News / Middle East

Palestinians from Syria Twice Displaced

Margaret Besheer
BEIRUT — A half million Palestinian refugees are registered in Syria and slightly fewer in Lebanon.  Most have remained in Syria, but with the escalation of fighting in and around their camps last month, hundreds of Palestinian families began seeking safer havens in neighboring Lebanon. 

Many of the Palestinian families who have come to Lebanon are staying in the Shatilla refugee camp.
 
Forty-year old Rajaa Hashem, is one of them.  She says she feared for the safety of her five children in Damascus. “After the war planes and the shelling and killing, I took my children and I came here," she said. "We could not bear this situation anymore.”

After her neighbor was killed in an explosion she decided it was time to go. “He was torn into pieces and died like the rest of the people.  Now, I don’t know, they say they have killed our neighbors and the cousins of my husband," she explained. "Some of them are injured and some others killed.”

Hoda Samra, the spokesperson in Lebanon for the United Nations Relief and Works Agency, UNRWA, says more than 3,000 Palestinians from Syria have registered in Lebanon -- many since mid-July, when fighting escalated in their areas. “There might be higher numbers or people who have not approached UNRWA, but those who have approached us so far exceed three thousand persons,” she said.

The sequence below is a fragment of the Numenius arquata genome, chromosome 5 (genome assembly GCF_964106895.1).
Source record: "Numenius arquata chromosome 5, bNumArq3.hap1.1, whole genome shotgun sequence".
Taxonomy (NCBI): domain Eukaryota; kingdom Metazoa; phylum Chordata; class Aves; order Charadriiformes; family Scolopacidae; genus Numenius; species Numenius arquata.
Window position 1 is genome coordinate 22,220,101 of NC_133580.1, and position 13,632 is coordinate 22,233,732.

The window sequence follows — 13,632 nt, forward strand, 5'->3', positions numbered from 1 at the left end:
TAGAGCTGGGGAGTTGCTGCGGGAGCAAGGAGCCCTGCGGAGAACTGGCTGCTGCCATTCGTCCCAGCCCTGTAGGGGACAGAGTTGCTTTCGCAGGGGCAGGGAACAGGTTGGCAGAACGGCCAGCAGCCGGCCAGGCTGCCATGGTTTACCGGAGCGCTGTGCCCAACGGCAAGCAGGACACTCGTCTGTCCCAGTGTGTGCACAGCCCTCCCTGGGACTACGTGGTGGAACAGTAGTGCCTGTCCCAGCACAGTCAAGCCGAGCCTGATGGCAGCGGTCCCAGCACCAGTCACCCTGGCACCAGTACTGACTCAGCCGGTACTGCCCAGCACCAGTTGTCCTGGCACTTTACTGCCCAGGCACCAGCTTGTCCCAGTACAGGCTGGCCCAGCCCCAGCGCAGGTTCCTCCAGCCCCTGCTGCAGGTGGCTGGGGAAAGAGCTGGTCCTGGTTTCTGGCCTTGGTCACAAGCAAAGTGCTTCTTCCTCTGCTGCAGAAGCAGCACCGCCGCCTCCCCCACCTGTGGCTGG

Twenty-five-year-old Omar, who did not want his face shown, is among those who have registered with the U.N. “We are receiving a little bit of aid and that’s helping us; God helps,” he said.

UNRWA's Samra says it is very difficult for the displaced Palestinian refugees to find work, further complicating their situation. “So you can imagine what the situation is like for a person who is displaced from Syria and a refugee. So twice displaced, twice refugees, maybe. It's not easy,” Samra added.

Many of the new arrivals live in cramped quarters, with several families in one room. Ibtisam lives with nine relatives. “We are three families staying in one room," she explained. "What can we do? We escaped from the killing and shelling and now we are living like this.”
 
The Lebanese government has given the displaced refugees one-month resident visas.  But since no one knows how long the situation in Syria will continue, they worry their safe haven is only temporary.

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